Tennessee Devicemaker Cited for Risk Analysis, Labeling
The FDA hit Nashville-based CNMC Company with a Form 483 over inadequate risk analysis and device labeling procedures observed by an agency investigator during a March inspection.
The firm’s procedures for controlling and inspecting device labeling did not document label release. The facility did not document any label inspections or releases for its EquiDose II Diode Detector dose monitors.
The company performed an incomplete risk analysis for its Model 206 Electrometer device, failing to address possible hazards related to functional failures, energy and maintenance. The analysis did not fully address potential environmental hazards, such as using the device outside its intended environment, or possible usage related hazards, such as usage by untrained personnel or inadequate labeling.
In addition, the device’s hazard of incorrect measurement is considered negligible “although resulting measurements may have a direct relationship to the accuracy of the radiation therapy dose delivered,” the agency said.
The firm also failed to analyze service reports to identify and predict quality issues. Between January 2017 and February 2018, it did not analyze receiving and service records that it initiated. Some service reports were missing required information, such as the date of service, the test and inspection data and the personnel servicing the device.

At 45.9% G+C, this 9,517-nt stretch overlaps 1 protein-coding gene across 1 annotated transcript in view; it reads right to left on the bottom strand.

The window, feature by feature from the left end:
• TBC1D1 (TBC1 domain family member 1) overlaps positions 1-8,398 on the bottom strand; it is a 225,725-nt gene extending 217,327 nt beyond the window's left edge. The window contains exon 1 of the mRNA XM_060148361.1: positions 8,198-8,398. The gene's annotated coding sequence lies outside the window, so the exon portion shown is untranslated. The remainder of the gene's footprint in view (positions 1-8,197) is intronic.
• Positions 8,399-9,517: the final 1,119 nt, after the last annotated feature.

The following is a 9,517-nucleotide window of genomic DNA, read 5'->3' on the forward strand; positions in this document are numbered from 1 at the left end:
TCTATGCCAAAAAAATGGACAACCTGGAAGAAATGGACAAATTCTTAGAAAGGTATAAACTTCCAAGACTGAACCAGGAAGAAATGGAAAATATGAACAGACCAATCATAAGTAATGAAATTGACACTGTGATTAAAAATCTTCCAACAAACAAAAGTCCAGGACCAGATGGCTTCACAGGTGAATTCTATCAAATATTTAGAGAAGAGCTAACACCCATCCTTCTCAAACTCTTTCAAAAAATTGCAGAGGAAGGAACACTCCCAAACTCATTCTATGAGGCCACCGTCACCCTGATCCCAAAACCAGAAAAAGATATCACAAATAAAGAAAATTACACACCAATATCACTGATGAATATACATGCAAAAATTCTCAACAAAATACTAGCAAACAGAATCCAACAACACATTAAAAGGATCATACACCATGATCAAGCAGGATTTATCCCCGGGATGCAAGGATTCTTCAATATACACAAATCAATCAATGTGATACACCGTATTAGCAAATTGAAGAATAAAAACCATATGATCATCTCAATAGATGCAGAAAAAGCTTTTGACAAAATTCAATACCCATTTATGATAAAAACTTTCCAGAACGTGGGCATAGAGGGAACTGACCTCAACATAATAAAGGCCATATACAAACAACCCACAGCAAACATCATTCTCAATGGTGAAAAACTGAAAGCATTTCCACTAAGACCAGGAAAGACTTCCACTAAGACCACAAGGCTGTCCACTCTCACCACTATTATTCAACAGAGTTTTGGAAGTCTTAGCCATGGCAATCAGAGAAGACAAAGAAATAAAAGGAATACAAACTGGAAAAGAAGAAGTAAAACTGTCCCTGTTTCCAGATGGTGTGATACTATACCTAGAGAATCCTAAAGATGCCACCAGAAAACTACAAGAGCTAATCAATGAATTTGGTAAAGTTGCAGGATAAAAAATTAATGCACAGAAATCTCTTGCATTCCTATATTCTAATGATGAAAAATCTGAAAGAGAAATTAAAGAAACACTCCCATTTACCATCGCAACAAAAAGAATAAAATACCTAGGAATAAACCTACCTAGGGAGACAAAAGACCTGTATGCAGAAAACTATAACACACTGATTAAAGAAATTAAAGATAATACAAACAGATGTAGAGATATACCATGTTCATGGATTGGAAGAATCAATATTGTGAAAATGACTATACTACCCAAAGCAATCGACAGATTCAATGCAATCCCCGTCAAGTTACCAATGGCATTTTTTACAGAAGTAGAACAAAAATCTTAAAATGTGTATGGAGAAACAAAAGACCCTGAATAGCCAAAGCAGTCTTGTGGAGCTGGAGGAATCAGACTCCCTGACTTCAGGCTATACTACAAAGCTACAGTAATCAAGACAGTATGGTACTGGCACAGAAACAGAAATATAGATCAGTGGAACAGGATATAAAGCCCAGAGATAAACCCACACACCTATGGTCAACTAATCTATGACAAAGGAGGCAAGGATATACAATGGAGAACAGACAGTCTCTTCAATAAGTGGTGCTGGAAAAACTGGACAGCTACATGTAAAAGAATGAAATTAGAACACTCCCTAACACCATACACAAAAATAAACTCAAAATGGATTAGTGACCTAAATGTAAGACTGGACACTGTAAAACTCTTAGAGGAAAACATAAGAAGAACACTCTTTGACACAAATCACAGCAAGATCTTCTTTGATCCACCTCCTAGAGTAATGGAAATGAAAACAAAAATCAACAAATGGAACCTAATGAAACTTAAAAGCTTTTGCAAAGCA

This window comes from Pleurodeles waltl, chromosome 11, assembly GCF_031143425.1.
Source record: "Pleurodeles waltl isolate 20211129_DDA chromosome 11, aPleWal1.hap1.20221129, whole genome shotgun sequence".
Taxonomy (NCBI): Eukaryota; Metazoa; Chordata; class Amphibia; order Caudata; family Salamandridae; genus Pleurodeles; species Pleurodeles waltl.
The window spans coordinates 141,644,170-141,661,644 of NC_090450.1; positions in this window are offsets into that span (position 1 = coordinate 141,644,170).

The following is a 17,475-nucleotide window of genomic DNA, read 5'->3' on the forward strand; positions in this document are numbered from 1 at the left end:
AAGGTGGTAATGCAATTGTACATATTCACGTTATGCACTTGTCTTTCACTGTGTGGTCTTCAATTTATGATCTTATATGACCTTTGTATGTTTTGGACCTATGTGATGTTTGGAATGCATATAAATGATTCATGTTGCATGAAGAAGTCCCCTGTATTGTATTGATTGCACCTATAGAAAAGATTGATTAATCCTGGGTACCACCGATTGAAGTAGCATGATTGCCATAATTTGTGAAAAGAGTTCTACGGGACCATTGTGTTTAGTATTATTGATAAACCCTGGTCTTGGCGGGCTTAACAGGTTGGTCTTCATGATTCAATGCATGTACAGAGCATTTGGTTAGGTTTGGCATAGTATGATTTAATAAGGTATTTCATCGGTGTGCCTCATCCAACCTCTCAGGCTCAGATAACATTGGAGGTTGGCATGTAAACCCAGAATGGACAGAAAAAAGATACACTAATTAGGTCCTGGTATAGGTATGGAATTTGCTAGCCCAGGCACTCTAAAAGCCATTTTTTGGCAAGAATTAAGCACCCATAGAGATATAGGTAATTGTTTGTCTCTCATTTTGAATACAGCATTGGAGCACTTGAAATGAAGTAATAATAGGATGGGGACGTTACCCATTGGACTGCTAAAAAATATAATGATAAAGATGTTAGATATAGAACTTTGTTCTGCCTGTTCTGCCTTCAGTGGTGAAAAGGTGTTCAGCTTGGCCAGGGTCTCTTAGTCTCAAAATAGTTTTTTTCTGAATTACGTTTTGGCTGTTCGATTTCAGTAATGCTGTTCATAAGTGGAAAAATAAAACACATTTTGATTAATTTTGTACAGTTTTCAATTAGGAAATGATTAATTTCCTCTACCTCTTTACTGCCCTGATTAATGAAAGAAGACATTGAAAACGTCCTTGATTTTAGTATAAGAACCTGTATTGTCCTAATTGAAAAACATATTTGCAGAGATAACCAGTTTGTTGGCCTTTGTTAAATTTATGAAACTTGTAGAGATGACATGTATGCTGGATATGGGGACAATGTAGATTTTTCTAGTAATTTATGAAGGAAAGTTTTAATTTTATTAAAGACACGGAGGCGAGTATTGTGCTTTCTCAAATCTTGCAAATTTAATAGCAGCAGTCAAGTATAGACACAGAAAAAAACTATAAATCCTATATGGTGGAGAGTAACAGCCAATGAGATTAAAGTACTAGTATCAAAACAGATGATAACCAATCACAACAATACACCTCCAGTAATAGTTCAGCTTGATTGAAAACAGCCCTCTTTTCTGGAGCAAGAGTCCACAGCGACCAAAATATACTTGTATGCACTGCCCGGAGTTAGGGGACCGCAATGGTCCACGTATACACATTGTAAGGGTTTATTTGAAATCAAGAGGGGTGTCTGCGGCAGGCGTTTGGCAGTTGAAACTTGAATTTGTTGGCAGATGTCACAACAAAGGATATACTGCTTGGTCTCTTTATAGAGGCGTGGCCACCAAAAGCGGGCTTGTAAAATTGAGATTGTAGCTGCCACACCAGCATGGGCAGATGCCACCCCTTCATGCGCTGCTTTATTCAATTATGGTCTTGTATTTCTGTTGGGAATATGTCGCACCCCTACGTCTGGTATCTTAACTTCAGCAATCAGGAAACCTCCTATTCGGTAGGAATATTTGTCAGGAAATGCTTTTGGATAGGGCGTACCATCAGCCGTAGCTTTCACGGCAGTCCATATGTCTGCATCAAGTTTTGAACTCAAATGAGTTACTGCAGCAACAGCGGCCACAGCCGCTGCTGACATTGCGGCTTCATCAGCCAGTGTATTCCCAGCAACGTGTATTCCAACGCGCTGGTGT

The investigator cited the firm’s failure to document the results of corrective and preventive actions. Out of seven closed CAPA request forms that were initiated since January 2016, five had no documentation of the results of planned corrective actions and they all lacked documentation of the results of proposed verification activities.
In another observation, the agency official noted that the firm’s rework and reevaluation activities were not fully recorded in the device history record. Specifically, the firm did not document the details of rework performed on a Model 206 feedback module assembly. The nature of the rework performed should have been documented on a product rework record and an engineer needed to approve it first.
The device history record contained no documentation of the type of rework and/or repair activities performed, or any engineering approval of repairs, the agency said.